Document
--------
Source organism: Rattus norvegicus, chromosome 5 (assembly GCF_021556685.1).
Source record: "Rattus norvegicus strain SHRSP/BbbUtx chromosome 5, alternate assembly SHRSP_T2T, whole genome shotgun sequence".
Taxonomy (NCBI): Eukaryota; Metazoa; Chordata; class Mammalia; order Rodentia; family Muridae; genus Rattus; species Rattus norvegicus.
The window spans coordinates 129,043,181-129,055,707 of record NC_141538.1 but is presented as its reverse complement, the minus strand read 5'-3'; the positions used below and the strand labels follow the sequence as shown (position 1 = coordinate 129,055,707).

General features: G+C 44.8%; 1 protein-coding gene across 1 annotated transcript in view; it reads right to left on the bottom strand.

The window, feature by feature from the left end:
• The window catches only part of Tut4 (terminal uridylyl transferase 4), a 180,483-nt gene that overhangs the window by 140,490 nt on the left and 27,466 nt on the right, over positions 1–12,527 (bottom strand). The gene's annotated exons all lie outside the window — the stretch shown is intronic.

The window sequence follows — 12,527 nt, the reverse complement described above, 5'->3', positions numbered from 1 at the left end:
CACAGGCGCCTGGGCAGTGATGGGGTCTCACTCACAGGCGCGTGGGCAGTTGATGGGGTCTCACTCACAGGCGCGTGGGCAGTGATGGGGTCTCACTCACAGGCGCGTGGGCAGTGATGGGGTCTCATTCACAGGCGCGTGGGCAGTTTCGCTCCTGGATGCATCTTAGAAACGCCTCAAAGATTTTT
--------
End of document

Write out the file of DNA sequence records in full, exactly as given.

Source organism: Rattus norvegicus, chromosome 5 (assembly GCF_021556685.1).
Source record: "Rattus norvegicus strain SHRSP/BbbUtx chromosome 5, alternate assembly SHRSP_T2T, whole genome shotgun sequence".
Taxonomy (NCBI): Eukaryota; Metazoa; Chordata; class Mammalia; order Rodentia; family Muridae; genus Rattus; species Rattus norvegicus.
The window spans coordinates 129,043,181-129,055,707 of record NC_141538.1 but is presented as its reverse complement, the minus strand read 5'-3'; the positions used below and the strand labels follow the sequence as shown (position 1 = coordinate 129,055,707).

General features: G+C 44.8%; 1 protein-coding gene across 1 annotated transcript in view; it reads right to left on the bottom strand.

The window, feature by feature from the left end:
• The window catches only part of Tut4 (terminal uridylyl transferase 4), a 180,483-nt gene that overhangs the window by 140,490 nt on the left and 27,466 nt on the right, over positions 1–12,527 (bottom strand). The gene's annotated exons all lie outside the window — the stretch shown is intronic.

The window sequence follows — 12,527 nt, the reverse complement described above, 5'->3', positions numbered from 1 at the left end:
CACAGGCGCCTGGGCAGTGATGGGGTCTCACTCACAGGCGCGTGGGCAGTTGATGGGGTCTCACTCACAGGCGCGTGGGCAGTGATGGGGTCTCACTCACAGGCGCGTGGGCAGTGATGGGGTCTCATTCACAGGCGCGTGGGCAGTTTCGCTCCTGGATGCATCTTAGAAACGCCTCAAAGATTTTT